Data from the Minnesota Department of Health show the state added 59,324 new COVID-19 cases in the seven days between Jan. 5 and Jan. 11, for an average of 8,474 new cases per day. That’s up from a 4,992 new case daily average the week prior. At the height of an earlier wave of the pandemic in late November of 2020, Minnesota averaged more than 7,000 new cases per day.

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Those case numbers were impacted by a large backlog of tests being newly reported. MDH officials said last week that about 135,000 tests weren’t being reported because of a technical processing error, and those tests are being added to case totals as they get processed.

Still, the state is reporting unprecedented numbers of new COVID-19 cases.

The most recent seven-day case positivity average — or the average share of positive cases out of total COVID-19 tests — is 19.1 percent, up from 12 percent the week prior. The rate continues to skyrocket upward and shatters the positivity rates published by the state during past COVID-19 spikes. The data are imperfect, however, given the prevalence of home COVID-19 tests for which results aren’t reported to state health officials. 

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There have been more breakthrough COVID-19 cases caused by the omicron variant, which early research suggests is more transmissible and avoids vaccine protections against infection better than previous strains of the disease. Still, there are relatively few people who have been hospitalized or who have died of COVID-19 after being fully vaccinated.

As of Dec. 5, the most recent data available, 5,779 of more than 3.35 million fully vaccinated Minnesotans have been hospitalized with COVID-19, and 1,117 have died. The data are from before the current omicron surge, however.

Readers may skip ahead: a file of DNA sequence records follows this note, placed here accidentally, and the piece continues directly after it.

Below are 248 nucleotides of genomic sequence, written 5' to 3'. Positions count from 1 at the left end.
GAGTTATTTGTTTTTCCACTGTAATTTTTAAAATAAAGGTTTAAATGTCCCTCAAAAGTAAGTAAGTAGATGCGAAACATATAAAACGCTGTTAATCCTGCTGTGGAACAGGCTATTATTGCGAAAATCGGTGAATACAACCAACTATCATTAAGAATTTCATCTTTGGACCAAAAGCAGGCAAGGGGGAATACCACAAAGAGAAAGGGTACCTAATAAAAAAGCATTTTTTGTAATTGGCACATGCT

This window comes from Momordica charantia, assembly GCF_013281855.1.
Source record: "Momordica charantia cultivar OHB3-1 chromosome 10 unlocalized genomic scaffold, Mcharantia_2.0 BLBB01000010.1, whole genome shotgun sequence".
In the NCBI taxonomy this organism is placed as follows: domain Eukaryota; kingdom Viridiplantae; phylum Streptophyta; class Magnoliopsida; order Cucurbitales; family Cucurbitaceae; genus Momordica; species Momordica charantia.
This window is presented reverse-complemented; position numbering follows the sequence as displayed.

Deaths and hospitalizations

Minnesota added 238 new COVID-19 deaths in the last week, up from 201 the week prior. (Deaths did not necessarily occur in the week in which they were reported because deaths are not always reported and confirmed immediately.)

As of Tuesday, 263 people are in intensive care with COVID-19, while 1,265 are hospitalized and not in intensive care. Last Tuesday, 293 were in intensive care and 1,077 were hospitalized and not in intensive care. That uptick in hospitalizations suggests that ICU patients may rise soon as well, despite the recent downturn in intensive care use. 

More information on Minnesota’s current hospitalizations here.


The most recent data show 68 percent of Minnesotans, (3.78 million people), had received at least one dose of a COVID-19 vaccine, while 63.8 percent of Minnesotans (3.55 million people) had completed the vaccine series. A week ago, 67.6 percent of Minnesotans had received at least one dose and 63 had completed the vaccine series. More data on the state’s vaccination efforts can be found here.